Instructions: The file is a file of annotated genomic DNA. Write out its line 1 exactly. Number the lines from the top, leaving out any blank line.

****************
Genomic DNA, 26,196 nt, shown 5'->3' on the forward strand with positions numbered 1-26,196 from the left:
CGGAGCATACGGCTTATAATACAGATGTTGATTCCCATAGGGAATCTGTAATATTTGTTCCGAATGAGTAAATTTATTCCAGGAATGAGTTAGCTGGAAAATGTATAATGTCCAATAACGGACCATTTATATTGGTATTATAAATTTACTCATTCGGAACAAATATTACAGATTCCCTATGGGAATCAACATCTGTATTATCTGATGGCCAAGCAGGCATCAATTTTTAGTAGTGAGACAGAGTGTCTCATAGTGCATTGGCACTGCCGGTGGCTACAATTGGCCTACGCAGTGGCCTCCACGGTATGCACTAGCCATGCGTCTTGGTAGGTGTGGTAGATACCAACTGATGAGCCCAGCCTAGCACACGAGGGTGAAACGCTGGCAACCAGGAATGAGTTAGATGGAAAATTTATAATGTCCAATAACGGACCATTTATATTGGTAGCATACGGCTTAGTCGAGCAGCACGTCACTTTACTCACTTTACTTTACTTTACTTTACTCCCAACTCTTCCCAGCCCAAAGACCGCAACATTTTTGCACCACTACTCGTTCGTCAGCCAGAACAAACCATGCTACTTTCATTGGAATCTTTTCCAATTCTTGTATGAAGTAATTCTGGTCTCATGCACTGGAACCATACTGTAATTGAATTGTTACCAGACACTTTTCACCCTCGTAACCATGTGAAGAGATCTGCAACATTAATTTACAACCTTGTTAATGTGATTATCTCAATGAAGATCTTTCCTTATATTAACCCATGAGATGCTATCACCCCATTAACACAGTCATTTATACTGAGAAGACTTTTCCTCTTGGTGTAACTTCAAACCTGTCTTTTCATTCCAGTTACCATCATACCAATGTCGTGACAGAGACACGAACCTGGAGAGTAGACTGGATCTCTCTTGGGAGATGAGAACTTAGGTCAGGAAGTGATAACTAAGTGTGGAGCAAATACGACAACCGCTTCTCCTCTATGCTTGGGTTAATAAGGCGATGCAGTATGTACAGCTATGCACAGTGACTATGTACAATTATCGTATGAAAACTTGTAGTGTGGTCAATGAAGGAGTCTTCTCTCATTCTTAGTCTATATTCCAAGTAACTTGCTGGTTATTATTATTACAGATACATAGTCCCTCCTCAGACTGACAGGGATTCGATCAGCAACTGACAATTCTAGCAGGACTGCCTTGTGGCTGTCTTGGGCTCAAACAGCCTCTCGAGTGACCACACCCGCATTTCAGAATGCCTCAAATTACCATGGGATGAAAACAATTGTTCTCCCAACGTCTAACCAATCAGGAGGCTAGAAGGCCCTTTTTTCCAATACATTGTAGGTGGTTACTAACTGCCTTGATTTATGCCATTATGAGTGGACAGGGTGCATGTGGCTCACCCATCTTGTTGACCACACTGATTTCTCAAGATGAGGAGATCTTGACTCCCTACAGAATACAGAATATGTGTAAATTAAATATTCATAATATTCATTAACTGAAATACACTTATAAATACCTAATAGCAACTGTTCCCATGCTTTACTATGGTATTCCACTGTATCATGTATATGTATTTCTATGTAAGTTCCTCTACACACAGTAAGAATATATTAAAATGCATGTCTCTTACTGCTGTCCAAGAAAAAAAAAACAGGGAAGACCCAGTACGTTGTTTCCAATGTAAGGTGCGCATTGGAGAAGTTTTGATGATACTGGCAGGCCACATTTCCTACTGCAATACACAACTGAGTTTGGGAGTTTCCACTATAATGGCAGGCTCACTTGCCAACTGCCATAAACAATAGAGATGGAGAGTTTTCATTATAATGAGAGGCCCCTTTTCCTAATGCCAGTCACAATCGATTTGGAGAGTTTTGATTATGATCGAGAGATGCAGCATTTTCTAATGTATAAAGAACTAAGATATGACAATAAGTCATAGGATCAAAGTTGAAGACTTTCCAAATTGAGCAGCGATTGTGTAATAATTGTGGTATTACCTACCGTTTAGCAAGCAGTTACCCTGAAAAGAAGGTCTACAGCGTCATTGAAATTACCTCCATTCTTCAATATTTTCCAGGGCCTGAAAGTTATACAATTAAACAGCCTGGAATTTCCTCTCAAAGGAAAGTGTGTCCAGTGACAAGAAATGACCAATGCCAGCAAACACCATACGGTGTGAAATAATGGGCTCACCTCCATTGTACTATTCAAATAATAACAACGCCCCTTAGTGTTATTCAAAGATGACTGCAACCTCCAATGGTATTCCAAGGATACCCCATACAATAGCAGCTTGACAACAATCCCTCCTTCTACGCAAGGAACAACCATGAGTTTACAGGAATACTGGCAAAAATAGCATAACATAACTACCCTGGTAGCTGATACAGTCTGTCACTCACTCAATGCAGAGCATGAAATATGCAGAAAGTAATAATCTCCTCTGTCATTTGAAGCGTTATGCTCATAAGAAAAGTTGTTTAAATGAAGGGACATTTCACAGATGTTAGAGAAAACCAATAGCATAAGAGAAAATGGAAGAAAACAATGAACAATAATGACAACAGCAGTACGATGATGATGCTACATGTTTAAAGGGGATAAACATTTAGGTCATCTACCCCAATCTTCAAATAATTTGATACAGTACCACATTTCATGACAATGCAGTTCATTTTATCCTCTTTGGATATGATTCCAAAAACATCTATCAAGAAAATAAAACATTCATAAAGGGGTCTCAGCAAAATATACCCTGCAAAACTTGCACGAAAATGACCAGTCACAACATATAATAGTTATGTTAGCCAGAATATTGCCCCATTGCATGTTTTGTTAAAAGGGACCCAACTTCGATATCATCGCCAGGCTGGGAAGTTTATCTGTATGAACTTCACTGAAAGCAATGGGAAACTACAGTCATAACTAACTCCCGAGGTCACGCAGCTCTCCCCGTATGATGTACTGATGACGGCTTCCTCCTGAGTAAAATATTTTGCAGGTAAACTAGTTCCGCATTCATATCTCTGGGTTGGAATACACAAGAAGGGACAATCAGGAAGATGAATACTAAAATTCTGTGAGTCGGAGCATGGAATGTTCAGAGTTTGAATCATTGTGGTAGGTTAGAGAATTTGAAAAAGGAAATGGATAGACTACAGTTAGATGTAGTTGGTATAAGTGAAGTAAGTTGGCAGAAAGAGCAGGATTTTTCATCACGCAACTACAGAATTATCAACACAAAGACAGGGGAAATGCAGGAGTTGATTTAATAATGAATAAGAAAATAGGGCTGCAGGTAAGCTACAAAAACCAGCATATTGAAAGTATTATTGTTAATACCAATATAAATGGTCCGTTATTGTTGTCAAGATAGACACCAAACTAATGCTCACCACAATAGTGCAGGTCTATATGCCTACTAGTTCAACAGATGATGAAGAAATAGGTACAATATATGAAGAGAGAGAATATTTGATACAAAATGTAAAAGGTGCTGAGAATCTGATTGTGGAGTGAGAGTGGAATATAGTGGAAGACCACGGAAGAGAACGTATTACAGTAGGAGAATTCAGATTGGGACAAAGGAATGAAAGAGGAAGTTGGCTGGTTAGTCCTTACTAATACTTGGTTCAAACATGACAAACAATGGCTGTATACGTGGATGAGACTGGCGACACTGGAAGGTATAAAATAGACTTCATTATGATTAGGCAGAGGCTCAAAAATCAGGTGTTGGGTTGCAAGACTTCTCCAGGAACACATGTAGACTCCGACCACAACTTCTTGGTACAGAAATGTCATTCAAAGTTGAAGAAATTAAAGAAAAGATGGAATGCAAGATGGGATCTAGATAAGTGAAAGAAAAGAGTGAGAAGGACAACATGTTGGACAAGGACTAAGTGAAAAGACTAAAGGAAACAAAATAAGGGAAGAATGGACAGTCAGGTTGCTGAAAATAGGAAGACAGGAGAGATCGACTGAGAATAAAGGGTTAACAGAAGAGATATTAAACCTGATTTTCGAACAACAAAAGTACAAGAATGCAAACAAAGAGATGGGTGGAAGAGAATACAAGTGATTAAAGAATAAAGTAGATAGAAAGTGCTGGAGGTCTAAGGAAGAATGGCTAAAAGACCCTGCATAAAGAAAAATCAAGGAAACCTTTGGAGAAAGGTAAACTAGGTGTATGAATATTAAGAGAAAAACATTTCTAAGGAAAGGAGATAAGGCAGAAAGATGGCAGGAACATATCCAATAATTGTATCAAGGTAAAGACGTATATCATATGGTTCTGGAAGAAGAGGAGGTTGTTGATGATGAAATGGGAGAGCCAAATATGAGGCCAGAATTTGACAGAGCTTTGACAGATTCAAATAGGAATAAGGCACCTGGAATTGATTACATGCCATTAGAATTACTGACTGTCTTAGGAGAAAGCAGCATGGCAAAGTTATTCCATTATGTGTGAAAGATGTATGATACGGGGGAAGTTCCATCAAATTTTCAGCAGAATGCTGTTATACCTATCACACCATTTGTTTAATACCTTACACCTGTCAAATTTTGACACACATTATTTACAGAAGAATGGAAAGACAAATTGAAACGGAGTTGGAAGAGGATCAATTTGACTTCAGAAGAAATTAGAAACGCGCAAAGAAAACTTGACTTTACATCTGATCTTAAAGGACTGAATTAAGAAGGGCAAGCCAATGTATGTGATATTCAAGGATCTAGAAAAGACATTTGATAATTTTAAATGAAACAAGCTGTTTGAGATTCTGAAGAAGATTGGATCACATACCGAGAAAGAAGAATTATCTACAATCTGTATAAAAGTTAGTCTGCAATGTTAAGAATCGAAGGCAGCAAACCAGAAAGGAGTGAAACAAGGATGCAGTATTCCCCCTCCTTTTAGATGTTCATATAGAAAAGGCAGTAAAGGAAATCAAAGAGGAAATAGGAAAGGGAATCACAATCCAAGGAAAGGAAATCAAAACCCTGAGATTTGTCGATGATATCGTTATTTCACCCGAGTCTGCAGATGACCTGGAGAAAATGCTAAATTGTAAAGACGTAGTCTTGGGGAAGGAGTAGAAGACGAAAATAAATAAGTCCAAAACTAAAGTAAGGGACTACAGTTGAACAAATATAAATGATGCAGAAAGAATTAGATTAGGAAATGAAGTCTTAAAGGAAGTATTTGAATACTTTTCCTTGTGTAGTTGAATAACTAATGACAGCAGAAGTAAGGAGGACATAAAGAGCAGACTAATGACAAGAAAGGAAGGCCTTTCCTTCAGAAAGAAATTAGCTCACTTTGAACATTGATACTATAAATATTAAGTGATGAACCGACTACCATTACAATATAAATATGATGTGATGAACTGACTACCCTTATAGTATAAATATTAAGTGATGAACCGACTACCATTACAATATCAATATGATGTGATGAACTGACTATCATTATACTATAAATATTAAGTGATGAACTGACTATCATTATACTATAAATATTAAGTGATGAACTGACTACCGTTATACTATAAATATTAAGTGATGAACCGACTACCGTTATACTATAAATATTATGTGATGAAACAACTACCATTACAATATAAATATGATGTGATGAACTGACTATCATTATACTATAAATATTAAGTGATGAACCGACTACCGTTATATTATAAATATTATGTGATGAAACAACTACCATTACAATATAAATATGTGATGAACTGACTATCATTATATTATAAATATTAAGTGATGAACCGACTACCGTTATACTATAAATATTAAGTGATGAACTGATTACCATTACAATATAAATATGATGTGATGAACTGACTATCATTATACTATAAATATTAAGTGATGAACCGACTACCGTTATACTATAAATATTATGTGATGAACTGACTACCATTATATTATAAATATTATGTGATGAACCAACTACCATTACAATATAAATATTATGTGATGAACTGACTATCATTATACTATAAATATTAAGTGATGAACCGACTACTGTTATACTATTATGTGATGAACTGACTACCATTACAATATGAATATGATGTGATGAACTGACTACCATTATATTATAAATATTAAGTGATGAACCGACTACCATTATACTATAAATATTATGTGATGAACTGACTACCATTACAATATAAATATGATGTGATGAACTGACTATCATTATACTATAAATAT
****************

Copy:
Genomic DNA, 26,196 nt, shown 5'->3' on the forward strand with positions numbered 1-26,196 from the left: